Tax on online trade needed promptly

opinion July 20, 2018 01:00

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Thailand could lose a significant amount of e-commerce income without an effective law that’s effectively enforced



The Cabinet has approved in principle an amendment to the Revenue Code to levy the VAT (value-added tax) on all electronic-commerce transactions, due to the ever-expanding share of online sales and purchases. In general, the amendment is aimed at taxing the owners of products and e-commerce platforms, especially those based in foreign countries but selling their wares to Thai consumers. 

The amendment will require owners of both products and platforms to register with Thai authorities if their annual e-business transactions in Thailand exceed Bt1.8 million. This covers global platform owners such as Google, Amazon and Alibaba, as well as owners of various products and services sold online to Thai consumers.

However, there will likely be obstacles in enforcing the proposed law in Thailand, given the challenges faced by other countries in their 

similar e-business taxation bids. 

First, enforcement is a challenge if payment platforms are not based in Thailand and not required by Thai law to collect the VAT, since most major global e-commerce platforms are based outside the country. Second, the owners of platforms and products will likely pass on the VAT burden to consumers, making items purchased online more expensive – end-users, unlike business operators, are not allowed tax credit on consumption.

In the first stage, the Revenue Department expects the owners of e-business platforms and products to register with Thai authorities and collect the VAT on their behalf. The measure will create a more level playing field for both online and offline businesses, the latter of which have been collecting VAT on behalf of the tax authorities. Due to the rapid pace of digital transformation in both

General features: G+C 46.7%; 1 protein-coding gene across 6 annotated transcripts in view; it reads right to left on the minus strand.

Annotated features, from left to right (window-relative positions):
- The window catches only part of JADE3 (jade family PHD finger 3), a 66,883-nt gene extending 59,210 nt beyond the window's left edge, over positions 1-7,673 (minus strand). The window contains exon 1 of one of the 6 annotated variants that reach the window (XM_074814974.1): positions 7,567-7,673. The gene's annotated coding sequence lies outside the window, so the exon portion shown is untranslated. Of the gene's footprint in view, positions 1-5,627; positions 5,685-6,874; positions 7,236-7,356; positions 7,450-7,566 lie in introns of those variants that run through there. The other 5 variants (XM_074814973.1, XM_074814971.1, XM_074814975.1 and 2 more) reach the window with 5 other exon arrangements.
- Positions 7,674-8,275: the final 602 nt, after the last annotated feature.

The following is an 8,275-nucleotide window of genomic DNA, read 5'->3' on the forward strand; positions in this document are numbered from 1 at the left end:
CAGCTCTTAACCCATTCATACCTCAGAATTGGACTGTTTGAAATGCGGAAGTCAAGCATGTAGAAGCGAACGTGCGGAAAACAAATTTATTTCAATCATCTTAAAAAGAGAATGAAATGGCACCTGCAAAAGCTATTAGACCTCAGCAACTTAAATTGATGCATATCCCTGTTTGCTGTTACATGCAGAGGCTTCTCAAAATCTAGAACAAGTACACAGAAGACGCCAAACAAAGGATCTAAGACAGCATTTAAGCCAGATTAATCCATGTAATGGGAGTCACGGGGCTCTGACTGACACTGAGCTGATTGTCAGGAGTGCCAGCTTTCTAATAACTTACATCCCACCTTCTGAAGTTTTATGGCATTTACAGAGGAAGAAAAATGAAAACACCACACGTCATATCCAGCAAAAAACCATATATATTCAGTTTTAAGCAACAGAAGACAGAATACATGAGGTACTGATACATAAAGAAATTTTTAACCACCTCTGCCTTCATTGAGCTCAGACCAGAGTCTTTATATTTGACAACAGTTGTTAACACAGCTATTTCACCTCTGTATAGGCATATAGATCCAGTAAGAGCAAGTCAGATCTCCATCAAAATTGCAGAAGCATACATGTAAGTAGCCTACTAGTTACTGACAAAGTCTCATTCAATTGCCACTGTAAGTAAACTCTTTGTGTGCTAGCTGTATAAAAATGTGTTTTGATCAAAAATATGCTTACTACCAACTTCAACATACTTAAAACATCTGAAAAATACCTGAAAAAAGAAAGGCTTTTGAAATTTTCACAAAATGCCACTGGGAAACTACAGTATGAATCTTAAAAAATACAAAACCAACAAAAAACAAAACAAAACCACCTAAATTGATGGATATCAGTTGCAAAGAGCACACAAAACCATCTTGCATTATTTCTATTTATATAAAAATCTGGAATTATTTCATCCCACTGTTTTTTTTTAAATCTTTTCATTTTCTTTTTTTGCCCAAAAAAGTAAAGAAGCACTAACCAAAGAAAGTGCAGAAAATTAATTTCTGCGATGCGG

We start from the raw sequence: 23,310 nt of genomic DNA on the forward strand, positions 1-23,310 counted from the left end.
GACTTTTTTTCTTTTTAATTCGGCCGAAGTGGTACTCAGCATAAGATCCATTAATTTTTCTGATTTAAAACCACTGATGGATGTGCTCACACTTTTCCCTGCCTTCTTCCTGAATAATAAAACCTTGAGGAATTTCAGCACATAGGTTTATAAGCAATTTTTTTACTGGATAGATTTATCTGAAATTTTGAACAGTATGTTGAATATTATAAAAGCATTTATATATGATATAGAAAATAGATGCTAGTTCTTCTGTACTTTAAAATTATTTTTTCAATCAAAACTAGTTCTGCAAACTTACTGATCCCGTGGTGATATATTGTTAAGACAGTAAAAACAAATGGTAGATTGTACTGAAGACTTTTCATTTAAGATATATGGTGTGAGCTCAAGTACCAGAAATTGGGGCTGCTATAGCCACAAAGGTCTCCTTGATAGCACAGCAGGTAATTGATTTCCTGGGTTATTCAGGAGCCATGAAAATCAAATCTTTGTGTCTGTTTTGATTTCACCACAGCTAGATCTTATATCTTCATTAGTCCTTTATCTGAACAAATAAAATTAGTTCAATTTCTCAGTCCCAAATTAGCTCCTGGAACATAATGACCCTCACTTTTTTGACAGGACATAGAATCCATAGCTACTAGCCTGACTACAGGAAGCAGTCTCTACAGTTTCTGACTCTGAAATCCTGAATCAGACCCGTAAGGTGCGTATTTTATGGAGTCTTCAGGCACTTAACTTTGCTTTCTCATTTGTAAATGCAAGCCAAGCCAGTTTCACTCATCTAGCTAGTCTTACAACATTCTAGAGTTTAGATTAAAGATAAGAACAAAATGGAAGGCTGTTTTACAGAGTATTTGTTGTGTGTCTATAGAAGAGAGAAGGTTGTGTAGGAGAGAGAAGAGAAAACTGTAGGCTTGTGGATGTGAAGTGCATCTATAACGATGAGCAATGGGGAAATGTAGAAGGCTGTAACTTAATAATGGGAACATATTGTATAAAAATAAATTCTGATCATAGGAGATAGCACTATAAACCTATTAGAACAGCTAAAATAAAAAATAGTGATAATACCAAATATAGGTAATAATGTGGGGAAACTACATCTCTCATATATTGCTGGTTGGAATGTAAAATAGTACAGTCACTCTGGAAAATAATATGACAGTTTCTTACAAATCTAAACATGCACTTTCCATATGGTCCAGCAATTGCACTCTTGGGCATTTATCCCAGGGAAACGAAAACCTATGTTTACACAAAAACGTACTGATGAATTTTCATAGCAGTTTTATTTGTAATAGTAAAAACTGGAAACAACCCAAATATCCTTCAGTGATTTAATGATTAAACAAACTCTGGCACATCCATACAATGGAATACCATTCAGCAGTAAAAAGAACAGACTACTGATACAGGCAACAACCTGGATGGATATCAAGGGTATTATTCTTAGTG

economic and social areas, tax collection from traditional and offline sources is set to decrease as consumers shift their preferences to online commerce due to convenience and other factors.

In addition, foreign and Thai 

e-commerce platforms are all set to leverage the new technologies and consumer preferences, resulting in fresh challenges for the Revenue Department. 

Unless the amendment is enacted as law soon rather than later, the country will witness a growing outflow of profits earned by global 

e-commerce platforms whose tax 

liabilities are not adequately settled. Thai enterprises will also face unfair competition from these online operators based in foreign countries due to the absence of a tax law on their liabilities.

Besides Thailand, other countries such as Britain, Australia and Indonesia are working on e-business tax measures that are effective and practical in the age of the digital economy and digital society.

In online advertising and other services provided extensively in the Thai market by Google, Facebook and other globally popular social media platforms, an e-business tax should be manageable for juristic persons such as companies and partnerships, but small online vendors could face a problem.

It is time to lay down the legal framework to facilitate the rise of the digital economy and society, even though enforcement of the proposed law may face technical challenges in the initial stage. Unless, a more equitable tax regime is in place relatively quickly, the growth of e-business transactions in Thailand will create a new problem for tax and related authorities due to their inability to maintain sufficient tax revenue inflows in coming years.